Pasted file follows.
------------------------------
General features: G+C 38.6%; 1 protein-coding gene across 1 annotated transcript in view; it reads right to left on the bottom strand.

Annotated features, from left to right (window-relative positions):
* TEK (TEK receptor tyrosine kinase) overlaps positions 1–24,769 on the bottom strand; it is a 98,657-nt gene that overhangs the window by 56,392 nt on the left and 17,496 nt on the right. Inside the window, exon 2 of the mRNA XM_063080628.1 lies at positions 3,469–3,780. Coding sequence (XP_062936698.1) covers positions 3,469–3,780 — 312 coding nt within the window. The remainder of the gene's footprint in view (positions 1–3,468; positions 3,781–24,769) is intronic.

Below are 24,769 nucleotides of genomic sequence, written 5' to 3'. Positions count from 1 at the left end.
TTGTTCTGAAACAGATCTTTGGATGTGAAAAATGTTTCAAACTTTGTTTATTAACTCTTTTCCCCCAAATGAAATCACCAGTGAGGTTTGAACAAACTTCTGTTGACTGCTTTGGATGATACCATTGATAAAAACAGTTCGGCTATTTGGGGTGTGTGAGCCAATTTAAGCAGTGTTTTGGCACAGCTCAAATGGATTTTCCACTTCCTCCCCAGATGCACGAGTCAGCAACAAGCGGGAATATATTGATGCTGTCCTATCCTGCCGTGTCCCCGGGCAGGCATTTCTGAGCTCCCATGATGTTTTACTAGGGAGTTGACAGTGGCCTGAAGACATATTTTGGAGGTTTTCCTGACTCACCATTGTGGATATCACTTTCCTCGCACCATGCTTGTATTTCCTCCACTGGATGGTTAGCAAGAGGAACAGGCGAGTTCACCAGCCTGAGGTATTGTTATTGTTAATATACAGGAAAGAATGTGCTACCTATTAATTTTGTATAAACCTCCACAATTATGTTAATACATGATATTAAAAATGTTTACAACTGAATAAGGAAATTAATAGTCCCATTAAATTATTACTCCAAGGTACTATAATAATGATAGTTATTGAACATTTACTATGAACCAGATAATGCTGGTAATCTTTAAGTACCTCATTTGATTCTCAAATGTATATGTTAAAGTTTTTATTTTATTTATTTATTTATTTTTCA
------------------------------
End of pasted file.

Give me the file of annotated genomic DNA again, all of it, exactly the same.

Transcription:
General features: G+C 38.6%; 1 protein-coding gene across 1 annotated transcript in view; it reads right to left on the bottom strand.

Annotated features, from left to right (window-relative positions):
* TEK (TEK receptor tyrosine kinase) overlaps positions 1–24,769 on the bottom strand; it is a 98,657-nt gene that overhangs the window by 56,392 nt on the left and 17,496 nt on the right. Inside the window, exon 2 of the mRNA XM_063080628.1 lies at positions 3,469–3,780. Coding sequence (XP_062936698.1) covers positions 3,469–3,780 — 312 coding nt within the window. The remainder of the gene's footprint in view (positions 1–3,468; positions 3,781–24,769) is intronic.

Below are 24,769 nucleotides of genomic sequence, written 5' to 3'. Positions count from 1 at the left end.
TTGTTCTGAAACAGATCTTTGGATGTGAAAAATGTTTCAAACTTTGTTTATTAACTCTTTTCCCCCAAATGAAATCACCAGTGAGGTTTGAACAAACTTCTGTTGACTGCTTTGGATGATACCATTGATAAAAACAGTTCGGCTATTTGGGGTGTGTGAGCCAATTTAAGCAGTGTTTTGGCACAGCTCAAATGGATTTTCCACTTCCTCCCCAGATGCACGAGTCAGCAACAAGCGGGAATATATTGATGCTGTCCTATCCTGCCGTGTCCCCGGGCAGGCATTTCTGAGCTCCCATGATGTTTTACTAGGGAGTTGACAGTGGCCTGAAGACATATTTTGGAGGTTTTCCTGACTCACCATTGTGGATATCACTTTCCTCGCACCATGCTTGTATTTCCTCCACTGGATGGTTAGCAAGAGGAACAGGCGAGTTCACCAGCCTGAGGTATTGTTATTGTTAATATACAGGAAAGAATGTGCTACCTATTAATTTTGTATAAACCTCCACAATTATGTTAATACATGATATTAAAAATGTTTACAACTGAATAAGGAAATTAATAGTCCCATTAAATTATTACTCCAAGGTACTATAATAATGATAGTTATTGAACATTTACTATGAACCAGATAATGCTGGTAATCTTTAAGTACCTCATTTGATTCTCAAATGTATATGTTAAAGTTTTTATTTTATTTATTTATTTATTTTTCA